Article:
The Eighth Page

Administration Bans Freedom: Students Rebel With Mild Hijinks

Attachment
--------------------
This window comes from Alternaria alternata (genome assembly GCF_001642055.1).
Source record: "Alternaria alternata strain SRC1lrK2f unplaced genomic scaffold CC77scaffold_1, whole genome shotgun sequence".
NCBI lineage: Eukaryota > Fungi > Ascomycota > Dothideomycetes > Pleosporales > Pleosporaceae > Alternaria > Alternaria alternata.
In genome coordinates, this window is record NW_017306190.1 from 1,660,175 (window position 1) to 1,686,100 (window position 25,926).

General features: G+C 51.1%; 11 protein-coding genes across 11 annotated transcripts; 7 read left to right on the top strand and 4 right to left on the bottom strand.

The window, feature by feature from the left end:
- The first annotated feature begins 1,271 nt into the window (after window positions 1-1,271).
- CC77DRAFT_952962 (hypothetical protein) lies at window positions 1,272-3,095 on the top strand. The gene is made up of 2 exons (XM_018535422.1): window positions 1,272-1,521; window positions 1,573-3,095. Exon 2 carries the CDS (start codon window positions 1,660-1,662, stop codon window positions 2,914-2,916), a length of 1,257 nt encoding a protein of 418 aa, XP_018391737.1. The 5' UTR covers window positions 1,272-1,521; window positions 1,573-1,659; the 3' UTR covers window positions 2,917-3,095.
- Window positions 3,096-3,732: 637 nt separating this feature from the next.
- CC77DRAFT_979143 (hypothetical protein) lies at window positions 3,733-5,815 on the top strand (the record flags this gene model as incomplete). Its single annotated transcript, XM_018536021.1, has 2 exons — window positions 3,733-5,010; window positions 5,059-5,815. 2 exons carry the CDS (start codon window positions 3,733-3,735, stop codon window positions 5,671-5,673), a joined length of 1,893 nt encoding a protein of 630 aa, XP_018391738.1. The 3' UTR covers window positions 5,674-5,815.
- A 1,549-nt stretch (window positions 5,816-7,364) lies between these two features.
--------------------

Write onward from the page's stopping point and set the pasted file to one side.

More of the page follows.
Because of the recent increase in totally free-willed and crazy students, the Exeter administration has decided to put in place a ban on everything. The ban was passed because students who once thrived on Exeter’s pimple-inducing classes recently led a new anti-productivity movement called “Mission Impossible: Socially Acceptable Fun.” At the height of the movement, students were spending up to 23 minutes a day on non-educational websites like Facebook, Twitter and YouTube. They actually dared to leave class to go to the bathroom and had formed an underground distribution network of the “Uncle Worm” game for TI-84 calculators (the only lull in the movement was a momentary uprising because the program was not available to TI-84 Silver Limited Plus Edition Calculator users). Since the Green Cup Challenge began last month, students have decreased their electricity use by only 7 percent in meek protest. The Administration finally had to pull the plug—the school was getting out of control. Though this is not the first uprising that has occured at Exeter, it is by far the largest in the school’s history. In the past, students have let out their wild side by staying in the library one minute past closing time, by washing their faces an extra time each week, by making a point to say hello to people of the opposite sex and by wearing blue jeans (the administration was more appalled by the presence of denim than by the presence of the color blue). Compared to the feeble outbursts of the past, however, this movement presents a level of student unity and boldness previously thought to be possible only in “World of Warcraft.” In response, the administration has decided to completely rewrite the Red Book to restrict everything, including students’ First Amendment rights. I mean, it’s a private school, so they can do whatever they want, right? Students may not use any Internet site except for Wikipedia, which is the only site they may use for formal academic research. The academy will continue to eliminate indoor plumbing to increase exposure to nature and discourage student gatherings in restrooms. Class will start 16 seconds earlier to abolish the student body’s only free time. To prevent online organization of protests, campus electricity will be shut down. Side benefits of this measure include reducing Exeter’s carbon footprint and returning to Exeter’s tradition of reading by bonfire. The new regulations will put and keep Exonians in their place, according to John Grand-Frere, Academy Dean of Surveillance. Just before this article went to press, several students were still considering a protest. They realized, however, that a new imposed regulation banned disagreement with Administration and the idea was abandoned.